The Washington Post Fact Checker column is an invaluable source on the truthiness of campaign rhetoric. Democratic presidential hopefuls Barack Obama and John Edwards made headlines earlier this year with claims about the number of young black men in prison. As the Post Fact Checker recalls:
"The idea that we can keep incarcerating and keep incarcerating—pretty soon we're not going to have a young African-American male population in America. They're all going to be in prison or dead. One of the two."
–John Edwards, MTV political forum, September 27, 2007
"We have more work to do when more young black men languish in prison than attend colleges and universities across America."
–Barrack Obama, NAACP forum, July 12, 2007.
According to the Fact Checker, these claims just ain't so. On Obama's college/prison claim:
According to 2005 Census Bureau statistics, the male African-American population of the United States aged between 18 and 24 numbered 1,896,000. According to the Bureau of Justice Statistics, 106,000 African-Americans in this age group were in federal or state prisons at the end of 2005. See table 10 of this report. If you add the numbers in local jail (measured in mid-2006), you arrive at a grand total of 193,000 incarcerated young Black males, or slightly over 10 percent.
According to the same census data, 530,000 of these African-American males, or twenty eight percent, were enrolled in colleges or universities (including two-year-colleges) in 2005. That is five times the number of young black men in federal and state prisons and two and a half times the total number incarcerated. If you expanded the age group to include African-American males up to thirty or thirty five, the college attendees would still outnumber the prisoners.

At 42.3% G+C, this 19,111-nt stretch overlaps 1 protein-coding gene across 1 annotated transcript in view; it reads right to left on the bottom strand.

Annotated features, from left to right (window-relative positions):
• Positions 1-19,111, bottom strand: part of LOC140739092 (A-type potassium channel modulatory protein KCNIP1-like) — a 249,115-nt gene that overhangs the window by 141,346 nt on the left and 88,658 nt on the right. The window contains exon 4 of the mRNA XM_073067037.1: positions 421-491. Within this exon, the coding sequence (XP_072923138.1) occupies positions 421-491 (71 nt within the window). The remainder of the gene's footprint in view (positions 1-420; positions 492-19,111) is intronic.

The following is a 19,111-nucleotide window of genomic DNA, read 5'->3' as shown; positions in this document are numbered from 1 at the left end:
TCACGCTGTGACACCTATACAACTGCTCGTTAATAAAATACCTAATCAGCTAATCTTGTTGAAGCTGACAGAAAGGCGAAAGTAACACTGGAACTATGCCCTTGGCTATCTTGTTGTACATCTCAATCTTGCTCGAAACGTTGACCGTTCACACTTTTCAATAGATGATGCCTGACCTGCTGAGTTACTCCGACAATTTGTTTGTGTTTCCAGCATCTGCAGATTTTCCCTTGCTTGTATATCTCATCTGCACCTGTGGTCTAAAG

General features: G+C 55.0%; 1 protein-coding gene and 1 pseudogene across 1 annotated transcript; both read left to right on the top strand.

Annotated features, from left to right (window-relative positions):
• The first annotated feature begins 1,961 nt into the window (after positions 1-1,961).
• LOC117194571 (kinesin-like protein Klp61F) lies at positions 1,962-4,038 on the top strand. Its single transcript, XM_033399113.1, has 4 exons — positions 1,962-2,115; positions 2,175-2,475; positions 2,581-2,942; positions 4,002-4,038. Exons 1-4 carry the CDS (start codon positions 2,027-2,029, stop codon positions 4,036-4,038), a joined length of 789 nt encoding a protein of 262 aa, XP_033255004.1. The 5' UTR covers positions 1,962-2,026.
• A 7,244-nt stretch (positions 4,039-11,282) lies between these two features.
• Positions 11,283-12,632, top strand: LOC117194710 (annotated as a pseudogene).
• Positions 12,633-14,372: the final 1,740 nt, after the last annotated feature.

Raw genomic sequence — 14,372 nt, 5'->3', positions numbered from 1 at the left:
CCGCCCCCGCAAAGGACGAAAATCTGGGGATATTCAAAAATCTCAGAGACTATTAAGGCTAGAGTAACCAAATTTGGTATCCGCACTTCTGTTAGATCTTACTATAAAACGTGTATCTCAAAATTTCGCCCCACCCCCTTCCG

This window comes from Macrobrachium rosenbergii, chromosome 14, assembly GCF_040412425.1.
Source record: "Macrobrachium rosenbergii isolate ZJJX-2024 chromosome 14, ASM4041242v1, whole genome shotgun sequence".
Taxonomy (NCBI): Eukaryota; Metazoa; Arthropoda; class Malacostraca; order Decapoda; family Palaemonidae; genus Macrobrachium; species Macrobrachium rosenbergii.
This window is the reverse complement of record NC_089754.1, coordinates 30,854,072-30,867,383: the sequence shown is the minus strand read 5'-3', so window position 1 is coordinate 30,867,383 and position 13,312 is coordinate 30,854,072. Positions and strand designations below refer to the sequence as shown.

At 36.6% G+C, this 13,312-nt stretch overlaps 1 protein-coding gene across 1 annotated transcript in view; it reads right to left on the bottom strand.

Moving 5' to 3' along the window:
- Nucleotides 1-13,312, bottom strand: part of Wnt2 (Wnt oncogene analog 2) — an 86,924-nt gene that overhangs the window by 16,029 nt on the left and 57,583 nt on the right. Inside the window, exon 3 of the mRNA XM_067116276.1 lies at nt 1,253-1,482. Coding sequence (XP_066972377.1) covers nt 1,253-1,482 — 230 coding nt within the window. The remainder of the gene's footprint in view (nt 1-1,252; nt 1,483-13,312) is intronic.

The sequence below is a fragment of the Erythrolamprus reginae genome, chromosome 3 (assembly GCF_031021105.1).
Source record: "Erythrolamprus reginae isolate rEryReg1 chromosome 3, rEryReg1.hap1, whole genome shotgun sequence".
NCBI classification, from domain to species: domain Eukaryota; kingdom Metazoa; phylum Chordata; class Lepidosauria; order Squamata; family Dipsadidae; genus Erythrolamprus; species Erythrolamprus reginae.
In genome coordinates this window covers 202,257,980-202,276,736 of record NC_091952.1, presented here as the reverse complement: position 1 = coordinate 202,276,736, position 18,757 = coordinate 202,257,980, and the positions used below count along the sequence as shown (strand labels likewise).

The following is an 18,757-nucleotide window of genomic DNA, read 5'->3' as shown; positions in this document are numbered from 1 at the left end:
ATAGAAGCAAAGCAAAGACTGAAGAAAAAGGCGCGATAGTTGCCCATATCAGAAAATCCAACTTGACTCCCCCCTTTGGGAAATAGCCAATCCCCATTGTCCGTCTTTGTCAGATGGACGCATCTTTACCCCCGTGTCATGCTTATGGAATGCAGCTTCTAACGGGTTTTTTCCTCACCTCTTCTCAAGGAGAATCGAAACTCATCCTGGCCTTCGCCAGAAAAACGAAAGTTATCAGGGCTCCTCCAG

On Edwards' claim that young black males will become an extinct population:
The problem, however, is that he made no effort to define his terms. He claimed that the "young African-American male population" is threatened with extinction. It is hardly the first time he has made such wild generalizations. In a March 2006 speech, Edwards made the following, equally sweeping and equally erroneous, statement: "Young African American men see their options as going to prison or dying. As a result, they don't invest in their education, they don't invest in their futures and when they father children, they don't support them."
Whew! If his fellow North Carolinian Jesse Helms had come up with a claim like that, he would never have been allowed to forget it.
As for violent deaths, we asked the Centers for Disease Control and Prevention for a list of the ten leading causes of death for black males, aged 18 to 24, in 2004. The top three causes of death in this age group were (1) homicide (2,140 deaths), unintentional injury (948 deaths), and suicide (332 deaths). Deaths from HIV AIDS ranked sixth (67 deaths.) If we add the homicide, suicide, and HIV deaths together, we get 2,539 deaths. That is a combined death rate from violent causes or AIDS of around 0.13 percent for this segment of the population. Hardly an epidemic.
As the Post Fact Checker notes, the situation is bad enough for young black men that it doesn't need to be exaggerated. One solution goes largely unmentioned by Obama and Edwards–if they really want to keep a lot of young black men (and others) out of prison, end the idiotic Drug War. According to Drug War Facts:
Of the 250,900 state prison inmates serving time for drug offenses in 2004, 133,100 (53.05%) were black, 50,100 (19.97%) were Hispanic, and 64,800 (25.83%) were white.
Whole excellent Post Fact Checker article here.